First Person is a series of interviews with the first authors of a selection of papers published in Journal of Cell Science, helping researchers promote themselves alongside their papers. Tadayuki Komori is first author on ‘ Phosphorylation of Rab29 at Ser185 regulates its localization and role in the lysosomal stress response in concert with LRRK2’, published in JCS. Tadayuki conducted the research described in this article while a PhD student in Takeshi Iwatsubo's lab at University of Tokyo, Japan. He is now a postdoc in the lab of Mitsunori Fukuda at Tohoku University, Sendai, Japan, investigating Rab GTPases and membrane trafficking in general.

Tadayuki Komori

How would you explain the main findings of your paper in lay terms?

Lysosomes are the centers of digestion for intracellular components. Stressing lysosomes causes swelling, and ultimately failures in important cell functions. Cells have mechanisms to cope with this stress. The protein I investigated, Rab29, is known to move to the surface of lysosomes to regulate their size, but how this happens was not clear. In this report, we found that phosphorylation, the addition of a negatively charged phosphate group, of Rab29 happens when lysosomes are stressed, and this phosphorylation makes Rab29 stay on the surface of stressed lysosomes, ultimately decreasing their size. We also found the putative kinase enzyme that catalyzes this phosphorylation.

Were there any specific challenges associated with this project? If so, how did you overcome them?

The main cell types used in this study are RAW264.7 and HEK293, which are mouse macrophage and human embryonic kidney cell lines, respectively. The phenomenon we found, chloroquine-induced enlargement of lysosomes, was so prominent in RAW cells compared to HEK cells that we tried to do all the experiments with RAW cells. Unfortunately, the RAW cells we had were unexpectedly resistant to DNA transfection. I spent a whole year just trying to transfect these cells, using various reagents and viruses, and the only method I found to accomplish GFP expression was using lentivirus. I gave up on RAW cells after a year of practically achieving nothing and switched to transfection of HEK cells, which was far easier. I was lucky that HEK cells were responsive enough so that I could observe changes in lysosomes elicited by chloroquine.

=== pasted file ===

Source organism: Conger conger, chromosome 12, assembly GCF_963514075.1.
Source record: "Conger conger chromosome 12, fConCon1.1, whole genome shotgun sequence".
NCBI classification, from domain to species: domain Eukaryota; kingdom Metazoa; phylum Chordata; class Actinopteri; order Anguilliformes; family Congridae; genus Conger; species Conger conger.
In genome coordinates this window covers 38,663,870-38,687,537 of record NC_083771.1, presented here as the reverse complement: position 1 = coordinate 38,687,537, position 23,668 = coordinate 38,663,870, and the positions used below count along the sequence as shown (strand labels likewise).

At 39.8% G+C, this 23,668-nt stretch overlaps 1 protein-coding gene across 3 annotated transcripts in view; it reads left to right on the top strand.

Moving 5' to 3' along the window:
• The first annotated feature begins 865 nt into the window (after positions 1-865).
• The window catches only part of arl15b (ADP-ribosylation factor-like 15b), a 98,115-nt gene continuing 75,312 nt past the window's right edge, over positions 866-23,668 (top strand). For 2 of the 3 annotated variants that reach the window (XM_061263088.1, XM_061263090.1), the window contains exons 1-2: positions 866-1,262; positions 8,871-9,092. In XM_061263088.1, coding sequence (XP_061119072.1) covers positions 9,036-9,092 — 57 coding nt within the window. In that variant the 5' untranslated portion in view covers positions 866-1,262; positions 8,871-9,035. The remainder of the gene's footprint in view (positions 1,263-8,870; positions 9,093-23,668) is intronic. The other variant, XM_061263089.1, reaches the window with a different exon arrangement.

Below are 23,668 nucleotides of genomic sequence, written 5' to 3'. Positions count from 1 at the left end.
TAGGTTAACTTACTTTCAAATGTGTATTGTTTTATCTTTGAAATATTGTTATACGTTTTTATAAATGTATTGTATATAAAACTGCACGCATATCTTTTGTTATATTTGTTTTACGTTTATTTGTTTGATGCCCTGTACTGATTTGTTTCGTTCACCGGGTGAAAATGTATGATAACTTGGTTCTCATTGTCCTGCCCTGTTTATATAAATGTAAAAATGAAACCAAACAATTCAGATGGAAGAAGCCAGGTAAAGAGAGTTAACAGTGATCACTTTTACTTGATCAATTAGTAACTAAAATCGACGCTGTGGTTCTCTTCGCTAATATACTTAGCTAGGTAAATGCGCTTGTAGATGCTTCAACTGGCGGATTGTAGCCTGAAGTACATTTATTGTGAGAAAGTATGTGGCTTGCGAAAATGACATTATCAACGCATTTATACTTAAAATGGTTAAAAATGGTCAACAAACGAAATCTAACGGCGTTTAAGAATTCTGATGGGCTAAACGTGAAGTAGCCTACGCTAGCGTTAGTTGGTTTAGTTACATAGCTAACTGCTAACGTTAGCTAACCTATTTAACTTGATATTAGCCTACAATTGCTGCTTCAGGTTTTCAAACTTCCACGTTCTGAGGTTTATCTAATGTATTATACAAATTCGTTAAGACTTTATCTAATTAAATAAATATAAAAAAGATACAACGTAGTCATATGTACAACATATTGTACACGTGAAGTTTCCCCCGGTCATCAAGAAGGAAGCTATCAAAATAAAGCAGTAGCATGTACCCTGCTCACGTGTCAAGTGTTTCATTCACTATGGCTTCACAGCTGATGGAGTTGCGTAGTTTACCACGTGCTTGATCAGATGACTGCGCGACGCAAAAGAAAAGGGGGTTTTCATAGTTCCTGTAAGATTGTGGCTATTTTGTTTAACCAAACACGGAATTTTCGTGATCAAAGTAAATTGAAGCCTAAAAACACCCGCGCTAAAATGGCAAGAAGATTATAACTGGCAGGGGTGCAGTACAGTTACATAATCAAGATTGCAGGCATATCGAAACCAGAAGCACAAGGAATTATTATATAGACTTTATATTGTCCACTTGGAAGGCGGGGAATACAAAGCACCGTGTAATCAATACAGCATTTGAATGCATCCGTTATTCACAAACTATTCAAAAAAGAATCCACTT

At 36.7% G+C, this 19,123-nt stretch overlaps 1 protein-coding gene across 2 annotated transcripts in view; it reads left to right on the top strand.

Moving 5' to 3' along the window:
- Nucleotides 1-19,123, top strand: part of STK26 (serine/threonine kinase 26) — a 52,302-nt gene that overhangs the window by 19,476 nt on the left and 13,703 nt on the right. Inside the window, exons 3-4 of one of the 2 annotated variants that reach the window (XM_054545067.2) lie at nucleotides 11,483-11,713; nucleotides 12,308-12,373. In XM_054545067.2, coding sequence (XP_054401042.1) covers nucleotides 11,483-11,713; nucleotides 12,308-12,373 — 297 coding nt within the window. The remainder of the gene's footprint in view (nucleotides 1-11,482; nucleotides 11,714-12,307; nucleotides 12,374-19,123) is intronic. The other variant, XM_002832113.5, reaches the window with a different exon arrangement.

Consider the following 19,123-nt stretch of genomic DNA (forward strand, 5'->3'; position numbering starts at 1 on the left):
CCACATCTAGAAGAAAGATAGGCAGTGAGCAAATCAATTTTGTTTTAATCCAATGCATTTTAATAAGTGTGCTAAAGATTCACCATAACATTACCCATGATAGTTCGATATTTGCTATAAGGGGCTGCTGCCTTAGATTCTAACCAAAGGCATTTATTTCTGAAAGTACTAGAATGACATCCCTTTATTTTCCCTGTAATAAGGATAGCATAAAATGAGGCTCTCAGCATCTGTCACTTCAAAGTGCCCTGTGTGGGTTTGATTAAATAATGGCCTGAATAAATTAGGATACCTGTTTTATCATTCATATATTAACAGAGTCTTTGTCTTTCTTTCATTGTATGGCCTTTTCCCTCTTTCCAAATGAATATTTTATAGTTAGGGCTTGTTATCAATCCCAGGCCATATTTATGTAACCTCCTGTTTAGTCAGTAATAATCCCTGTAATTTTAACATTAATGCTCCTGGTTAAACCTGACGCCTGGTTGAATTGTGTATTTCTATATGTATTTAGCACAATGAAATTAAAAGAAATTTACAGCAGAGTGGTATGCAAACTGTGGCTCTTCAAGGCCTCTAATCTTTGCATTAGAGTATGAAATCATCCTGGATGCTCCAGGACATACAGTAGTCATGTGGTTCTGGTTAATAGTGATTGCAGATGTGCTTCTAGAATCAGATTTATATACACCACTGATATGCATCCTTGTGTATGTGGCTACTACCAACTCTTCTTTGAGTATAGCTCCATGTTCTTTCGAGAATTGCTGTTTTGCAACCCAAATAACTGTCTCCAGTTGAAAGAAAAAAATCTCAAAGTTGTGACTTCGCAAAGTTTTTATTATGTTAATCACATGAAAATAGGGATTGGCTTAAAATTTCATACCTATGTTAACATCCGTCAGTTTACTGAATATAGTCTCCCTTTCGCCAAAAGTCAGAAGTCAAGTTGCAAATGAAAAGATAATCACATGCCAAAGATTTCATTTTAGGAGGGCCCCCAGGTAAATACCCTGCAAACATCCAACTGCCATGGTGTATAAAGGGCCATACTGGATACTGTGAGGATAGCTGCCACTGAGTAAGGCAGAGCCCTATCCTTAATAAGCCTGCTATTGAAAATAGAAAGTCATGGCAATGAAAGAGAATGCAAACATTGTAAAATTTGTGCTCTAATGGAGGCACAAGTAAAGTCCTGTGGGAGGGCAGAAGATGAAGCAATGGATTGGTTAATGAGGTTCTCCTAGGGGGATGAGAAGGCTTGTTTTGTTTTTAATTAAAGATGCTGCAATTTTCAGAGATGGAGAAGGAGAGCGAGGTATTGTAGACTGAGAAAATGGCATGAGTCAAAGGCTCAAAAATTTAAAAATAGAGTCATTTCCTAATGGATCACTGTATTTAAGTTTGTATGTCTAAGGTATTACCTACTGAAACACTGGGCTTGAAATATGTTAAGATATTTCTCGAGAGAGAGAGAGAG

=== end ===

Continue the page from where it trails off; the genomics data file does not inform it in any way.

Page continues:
Another challenge in this project was my unusual career path. I became a PhD student through the University of Tokyo's Ph.D.-M.D. program, in which you could enter a PhD course after the 4th year of the total six years of medical school, postponing the last 2 years of medical school until completing the PhD. Owing to this, combined with the effects of COVID-19, I had to complete my research project during my medical training. Even though I managed to work through both, it was surely not the best choice to sacrifice all my free time.

When doing the research, did you have a particular result or ‘eureka’ moment that has stuck with you?

The best moment in this project was when the Phos-tag SDS-PAGE for the alanine mutants of putative phosphorylation sites showed a clear and major decrease in the phosphorylation of Rab29. When I obtained this result, I had a gut feeling that this was worth digging into.

The ‘eureka’ moment in this project was when I dug out a long-forgotten preliminary result lying around our lab that showed PMA-induced phosphorylation in Rab29. As seen in Table S1 of the report, I had trouble identifying the kinase responsible for the phosphorylation at S185. One day I was looking through some of the progress reports of previous lab members and the letters Rab7L1 (our lab's old name for Rab29), PKC and Phos-tag jumped into my eyes. This particular result was obtained just before a report of LRRK2-mediated phosphorylation of Rabs came out, and our objectives turned towards LRRK2, leaving this PKC-phosphorylation untouched and forgotten.

Why did you choose Journal of Cell Science for your paper?

Journal of Cell Science publishes specialized and scientifically interesting articles. Some that I personally really like are Balderhaar et al., 2010 and Yasuda et al., 2016. Additionally, I have always liked to read (or to gaze at) the epic series of ‘Cell Science at a Glance’ posters. These aspects of the Journal of Cell Science helped us decide to submit to this journal.